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One of the articles in my (Dutch) secondary school newspaper had a long list of funny English quotes, e.g. "Time flies like an arrow; fruit flies like bananas.". There was one quote for which I couldn't figure out the joke:

Don't drink and park; accidents cause people.

Since it's famous enough to be printed on mugs, sweaters and bumper stickers it must be funny, but I don't get it. There might be some innuendo (drinking, causing sexual activities, causing pregnancy) but I don't get the connection with driving (which is implied both by the similarity with "Don't drink and drive", but that slogan doesn't have a second part, and by "park"ing the car).

Is that all there is (and it's just not my type of humour) or am I missing something?

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    I am sure that many native English speakers will not figure out the meaning either... – copper.hat Sep 23 at 18:33
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"Park" means to bring a car to a stop in a particular spot, but a secondary colloquial meaning of "park" is to stop in a car with someone with the intention of having sex in the car.

Marty: Do you mind if we park for a while?
Loraine: That's a great idea. I'd love to park.
Marty: Huh?
Loraine: Well, Marty, I'm almost eighteen-years-old, it's not like I've never parked before.
- Back To The Future (1985)

So, the humour of your phrase "Don't drink and park: accidents cause people" is that if you engage in sexual intercourse in a parked vehicle while drunk you may forget protection and the woman will end up getting pregnant, resulting in a new "person" being born.

The other information that this joke hinges on is that a safety campaign against driving under the influence of alcohol is:

"Don't drink and drive: accidents cost lives"

The joke is a reversal of this - driving while drunk will cost a life, but "parking" while drunk might create one.

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    Ah, I didn't know that meaing of "park" which isn't in M-W. – Glorfindel Sep 23 at 8:46
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    @Glorfindel have you never watched "Back to The Future"?? – Astralbee Sep 23 at 8:47
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    I would add that the sex-in-a-car meaning of 'park' is mainly confined to American English, probably because they have (or had) bigger cars with wide back seats. – Michael Harvey Sep 23 at 10:53
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    It's worth noting that in the Back to the Future example, a lot of the humor of the scene comes from the fact that Marty was unaware of this secondary meaning of the word "park". By 1985 it had largely died out, and here we are, more than 30 years later... anyone can be forgiven for being confused by it. – Mason Wheeler Sep 23 at 18:49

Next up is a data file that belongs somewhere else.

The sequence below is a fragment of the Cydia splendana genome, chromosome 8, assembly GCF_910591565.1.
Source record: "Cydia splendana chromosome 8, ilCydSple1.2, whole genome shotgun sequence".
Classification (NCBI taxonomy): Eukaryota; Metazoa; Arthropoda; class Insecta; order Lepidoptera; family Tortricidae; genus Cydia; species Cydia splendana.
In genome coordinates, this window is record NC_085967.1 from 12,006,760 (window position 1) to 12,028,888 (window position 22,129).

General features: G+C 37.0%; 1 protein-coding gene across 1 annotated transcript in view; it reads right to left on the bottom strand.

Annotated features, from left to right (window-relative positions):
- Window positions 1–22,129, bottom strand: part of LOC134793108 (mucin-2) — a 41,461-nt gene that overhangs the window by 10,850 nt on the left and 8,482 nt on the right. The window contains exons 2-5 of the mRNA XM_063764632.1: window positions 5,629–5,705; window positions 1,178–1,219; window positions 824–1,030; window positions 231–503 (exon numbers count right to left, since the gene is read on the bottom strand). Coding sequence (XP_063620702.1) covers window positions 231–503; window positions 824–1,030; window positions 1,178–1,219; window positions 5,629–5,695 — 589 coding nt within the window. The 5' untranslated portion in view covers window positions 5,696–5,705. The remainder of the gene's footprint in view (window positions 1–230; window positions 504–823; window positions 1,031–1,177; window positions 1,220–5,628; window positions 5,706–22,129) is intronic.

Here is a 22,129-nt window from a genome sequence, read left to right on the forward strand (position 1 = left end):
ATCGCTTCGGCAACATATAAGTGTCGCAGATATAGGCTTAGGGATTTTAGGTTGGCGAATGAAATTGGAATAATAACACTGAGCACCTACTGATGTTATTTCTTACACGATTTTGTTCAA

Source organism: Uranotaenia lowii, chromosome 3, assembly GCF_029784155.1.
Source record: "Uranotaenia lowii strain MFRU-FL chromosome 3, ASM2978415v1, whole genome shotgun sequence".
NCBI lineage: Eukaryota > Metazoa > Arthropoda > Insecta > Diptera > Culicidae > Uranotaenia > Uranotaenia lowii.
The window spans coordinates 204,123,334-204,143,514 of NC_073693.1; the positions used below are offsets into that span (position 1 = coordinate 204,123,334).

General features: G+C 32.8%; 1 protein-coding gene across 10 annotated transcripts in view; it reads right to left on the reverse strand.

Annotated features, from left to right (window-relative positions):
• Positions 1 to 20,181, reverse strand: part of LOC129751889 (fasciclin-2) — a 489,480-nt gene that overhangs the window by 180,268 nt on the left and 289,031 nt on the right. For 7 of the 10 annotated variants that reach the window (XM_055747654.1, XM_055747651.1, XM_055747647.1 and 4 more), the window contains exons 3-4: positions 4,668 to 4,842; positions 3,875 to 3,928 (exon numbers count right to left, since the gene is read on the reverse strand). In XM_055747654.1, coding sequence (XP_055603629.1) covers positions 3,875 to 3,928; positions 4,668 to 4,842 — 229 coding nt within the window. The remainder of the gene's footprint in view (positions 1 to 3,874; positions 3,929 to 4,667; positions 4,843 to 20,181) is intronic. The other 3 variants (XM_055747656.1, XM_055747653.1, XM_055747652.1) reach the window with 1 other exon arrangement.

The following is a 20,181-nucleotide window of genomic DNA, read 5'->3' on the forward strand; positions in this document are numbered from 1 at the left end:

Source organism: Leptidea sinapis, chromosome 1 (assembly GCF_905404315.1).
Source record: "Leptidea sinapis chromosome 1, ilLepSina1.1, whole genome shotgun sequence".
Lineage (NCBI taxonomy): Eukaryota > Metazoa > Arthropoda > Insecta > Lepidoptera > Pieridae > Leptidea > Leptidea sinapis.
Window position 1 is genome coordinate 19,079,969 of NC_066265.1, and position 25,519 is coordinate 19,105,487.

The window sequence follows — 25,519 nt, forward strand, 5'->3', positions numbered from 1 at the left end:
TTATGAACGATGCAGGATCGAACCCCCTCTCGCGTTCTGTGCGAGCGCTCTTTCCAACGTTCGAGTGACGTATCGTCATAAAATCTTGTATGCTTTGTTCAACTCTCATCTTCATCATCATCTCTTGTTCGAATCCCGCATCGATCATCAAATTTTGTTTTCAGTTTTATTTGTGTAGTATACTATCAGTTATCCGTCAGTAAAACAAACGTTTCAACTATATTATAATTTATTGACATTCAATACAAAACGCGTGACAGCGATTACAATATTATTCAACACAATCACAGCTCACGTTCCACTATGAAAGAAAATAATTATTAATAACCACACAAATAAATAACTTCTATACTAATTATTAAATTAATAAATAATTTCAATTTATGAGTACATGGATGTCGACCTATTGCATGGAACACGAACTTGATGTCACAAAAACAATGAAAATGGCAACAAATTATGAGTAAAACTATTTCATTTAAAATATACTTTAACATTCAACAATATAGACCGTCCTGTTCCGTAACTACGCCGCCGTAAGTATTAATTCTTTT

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    @MasonWheeler Possibly not an argument for this site, but I disagree. Marty's "plan" was to make his mother offended so that she got angry with him and George could come and rescue her. Very early on in the movie, his mother had told him that, as a young woman, she had "never sat in a parked car with a boy". When Marty says "do you mind if we park" he knows what he is saying, his surprise comes when his mother is fine with it, given what she'd previously told him. – Astralbee Sep 23 at 18:52
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Additional to Astralbee's correct answer, but too long for a comment:

The humor in the statement is achieved by reversing a more conventional phrase:

People cause accidents

English humor sometimes employs this type of reversal like in the phrase:

Don't just do something, stand there.

Or a great piece of graffiti I once saw in New York City:

Brain cancer causes cellphones

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    The brain cancer graffiti probably stems from xkcd.com/925 – DROP TABLE names Sep 23 at 21:26
  • @Lincoln I saw it like 15 years ago. Probably predates XKCD – David M Sep 23 at 21:27
  • @WarpDriveEnterprises I don't get the meme. What is meant by "backwards" here? – Ben Sep 24 at 5:24
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    @Ben, "they" got the relationship between cell phones and cancer backwards. Instead of cell phones causing cancer, cancer causes cell phones. – DROP TABLE names Sep 24 at 14:14

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